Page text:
TODAY takes a look at some of the finer details of the key findings from the EIA report.
WHY THE NEED TO EXPAND?
Due to its age, Mr Chew said it is “paramount that we conduct timely renewal” of the infrastructure to ensure that it can keep supplying safe drinking water for years to come.
Aside from enhancing the plant’s maintenance and operation, PUB said last year that when works are completed, it will also improve the safety and security of the premises.
During the reconstruction process, Mr Chew said that the existing plant must continue water production.
He added that there is not enough space within the existing plant to cater to both the ongoing operations and the construction of new treatment facilities to replace aged structures.
“Additional land is therefore needed to house the new infrastructure.”
As for what will happen to the old infrastructure once reconstruction works are done, Mr Chew said that it will be decommissioned and demolished, with the land set aside for future water infrastructure.
HOW MUCH LAND IS REQUIRED?
The EIA report said that the project site will be divided into three main construction work areas: Area 1, 2 and 3.
All construction activities in Area 1 are within the existing waterworks plant and covers about 1.2 hectares.
As for construction activities in Area 2, they will take place within a 3.2ha green-field land parcel south of the existing plant.
Area 3 covers an external sewer that will be about 600m long. It will be constructed outside the boundary of the waterworks plant and connected to a deep tunnel sewerage system chamber off the Pan-Island Expressway and Nanyang Drive.
WHY CHOOSE THE SOUTHERN LAND PARCEL?
The forest south of the existing waterworks, which consists of an abandoned plantation and scrubland vegetation, was chosen as the site for Area 2 due to its good soil condition, which would not require further ground treatment or improvement works.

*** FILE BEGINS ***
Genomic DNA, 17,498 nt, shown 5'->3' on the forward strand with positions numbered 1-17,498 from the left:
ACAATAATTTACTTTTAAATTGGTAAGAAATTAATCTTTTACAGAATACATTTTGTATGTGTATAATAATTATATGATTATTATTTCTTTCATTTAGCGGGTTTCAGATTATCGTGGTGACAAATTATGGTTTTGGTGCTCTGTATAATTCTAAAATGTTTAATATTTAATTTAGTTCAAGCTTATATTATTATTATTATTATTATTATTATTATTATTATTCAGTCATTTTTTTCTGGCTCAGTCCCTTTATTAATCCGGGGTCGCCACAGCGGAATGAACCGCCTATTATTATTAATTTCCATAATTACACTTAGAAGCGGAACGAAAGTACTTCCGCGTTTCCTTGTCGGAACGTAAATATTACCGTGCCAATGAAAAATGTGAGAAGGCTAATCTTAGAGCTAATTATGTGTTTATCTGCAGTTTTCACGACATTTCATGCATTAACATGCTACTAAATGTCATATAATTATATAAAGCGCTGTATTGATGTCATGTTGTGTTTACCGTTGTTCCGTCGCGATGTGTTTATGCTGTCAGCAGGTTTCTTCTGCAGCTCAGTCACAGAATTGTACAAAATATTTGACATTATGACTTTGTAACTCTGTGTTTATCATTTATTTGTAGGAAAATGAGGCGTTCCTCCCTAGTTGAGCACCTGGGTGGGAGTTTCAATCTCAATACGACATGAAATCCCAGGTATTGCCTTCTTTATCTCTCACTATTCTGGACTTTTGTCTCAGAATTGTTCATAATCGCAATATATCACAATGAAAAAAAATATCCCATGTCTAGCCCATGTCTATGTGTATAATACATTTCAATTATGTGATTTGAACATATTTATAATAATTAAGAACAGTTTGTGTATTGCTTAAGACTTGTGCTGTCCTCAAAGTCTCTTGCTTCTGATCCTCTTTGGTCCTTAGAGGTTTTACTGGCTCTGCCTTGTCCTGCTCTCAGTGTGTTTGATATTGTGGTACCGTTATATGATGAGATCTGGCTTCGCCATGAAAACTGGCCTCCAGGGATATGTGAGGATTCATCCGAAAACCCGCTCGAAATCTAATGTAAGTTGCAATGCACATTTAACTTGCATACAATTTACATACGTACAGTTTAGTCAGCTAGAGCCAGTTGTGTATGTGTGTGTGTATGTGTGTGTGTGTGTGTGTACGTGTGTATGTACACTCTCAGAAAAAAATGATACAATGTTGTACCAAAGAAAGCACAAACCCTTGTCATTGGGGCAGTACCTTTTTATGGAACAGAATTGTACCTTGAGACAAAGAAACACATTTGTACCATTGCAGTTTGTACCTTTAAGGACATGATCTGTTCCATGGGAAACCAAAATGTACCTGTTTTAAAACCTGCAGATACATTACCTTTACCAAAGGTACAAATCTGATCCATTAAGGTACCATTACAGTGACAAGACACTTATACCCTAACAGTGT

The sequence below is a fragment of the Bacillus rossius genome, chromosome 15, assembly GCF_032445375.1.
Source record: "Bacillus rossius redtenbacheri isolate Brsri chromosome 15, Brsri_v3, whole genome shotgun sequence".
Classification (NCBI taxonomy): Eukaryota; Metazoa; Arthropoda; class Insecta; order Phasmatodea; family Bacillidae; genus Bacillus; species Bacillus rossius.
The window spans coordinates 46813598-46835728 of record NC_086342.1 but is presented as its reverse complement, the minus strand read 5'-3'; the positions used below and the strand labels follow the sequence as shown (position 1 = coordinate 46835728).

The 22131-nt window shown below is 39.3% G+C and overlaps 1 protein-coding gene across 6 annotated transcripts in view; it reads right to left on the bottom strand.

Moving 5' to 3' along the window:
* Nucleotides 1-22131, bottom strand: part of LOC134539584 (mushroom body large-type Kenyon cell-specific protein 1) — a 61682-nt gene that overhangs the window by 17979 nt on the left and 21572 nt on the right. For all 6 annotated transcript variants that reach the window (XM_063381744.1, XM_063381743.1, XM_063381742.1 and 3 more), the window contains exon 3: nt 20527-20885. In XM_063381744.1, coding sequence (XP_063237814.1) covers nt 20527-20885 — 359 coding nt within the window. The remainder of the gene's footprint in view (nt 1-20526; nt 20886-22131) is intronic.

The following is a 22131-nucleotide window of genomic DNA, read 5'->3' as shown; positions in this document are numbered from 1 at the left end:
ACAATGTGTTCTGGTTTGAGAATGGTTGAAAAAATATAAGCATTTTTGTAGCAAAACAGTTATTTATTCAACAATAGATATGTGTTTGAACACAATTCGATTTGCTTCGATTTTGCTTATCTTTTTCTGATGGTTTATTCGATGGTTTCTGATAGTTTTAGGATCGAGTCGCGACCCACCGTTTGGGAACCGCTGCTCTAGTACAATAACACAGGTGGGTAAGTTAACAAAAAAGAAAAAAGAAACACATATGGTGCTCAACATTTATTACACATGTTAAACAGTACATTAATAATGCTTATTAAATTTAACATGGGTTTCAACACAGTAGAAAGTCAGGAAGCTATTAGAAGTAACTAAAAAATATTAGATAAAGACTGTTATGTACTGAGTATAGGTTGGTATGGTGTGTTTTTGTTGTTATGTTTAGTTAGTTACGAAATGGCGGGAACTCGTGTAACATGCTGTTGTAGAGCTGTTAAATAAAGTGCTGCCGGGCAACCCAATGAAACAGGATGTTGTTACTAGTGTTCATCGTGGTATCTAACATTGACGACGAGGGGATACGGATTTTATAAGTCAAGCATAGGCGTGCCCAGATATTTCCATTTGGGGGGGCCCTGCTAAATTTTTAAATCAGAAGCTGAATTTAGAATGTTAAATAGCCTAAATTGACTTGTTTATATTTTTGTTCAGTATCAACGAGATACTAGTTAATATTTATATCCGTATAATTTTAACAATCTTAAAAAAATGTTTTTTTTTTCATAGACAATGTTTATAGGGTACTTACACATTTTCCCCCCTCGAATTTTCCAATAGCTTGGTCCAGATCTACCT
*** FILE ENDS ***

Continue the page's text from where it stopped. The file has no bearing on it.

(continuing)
This consequently means that the project will be able to be completed by 2026, the report said.
In contrast, having the construction works in other locations with poor soil conditions could affect the schedule for the project’s completion and result in a prolonged period of disturbance to the surrounding environment.
For instance, the soil condition of an area of land northwest of the existing waterworks, where a sludge lagoon was formerly in use, was found to be soft and in poor quality.
The report said that this would be unsuitable for new building construction and to bury new pipework, which conveys drinking water.
Any soil improvement works will take around two years to complete and will adversely affect the expected completion date of the reconstruction efforts.
If construction of new facilities were in the north, it would require an extra relift pump system to convey the water from the existing plant to the new land parcel since the north plot is on higher ground. This will then incur higher pumping energy and cost.
Similar reasons were given to a site northeast of the existing waterworks.
As for a land parcel to the west, the report said that it will encroach into areas of good forest, freshwater streams and biodiversity, while another land parcel to the east has already been reserved by the Land Transport Authority for the construction of an MRT station on the Jurong Region Line.
A biodiversity survey of the areas surrounding the original waterworks site found at least 307 flora species and 191 fauna species, which include birds, mammals, reptiles, amphibians, various types of insects and aquatic creatures.
Specifically, 100 flora species were in the southern land parcel, out of which 68 are native.
Among the rare plants found within the survey boundary, researchers said that the Helminthostachys zeylanica — a kind of fern that is considered critically endangered and endangered in several Asian countries — was the most notable finding because the one recorded during the study is the first record of its kind in Singapore.
As for animals, the report said that the area consists of several threatened species across all taxonomic groups, including the Straw-headed bulbul, the Sunda pangolin, and a very rare Elf dragonfly known by its scientific name Tetrathemis hyalina.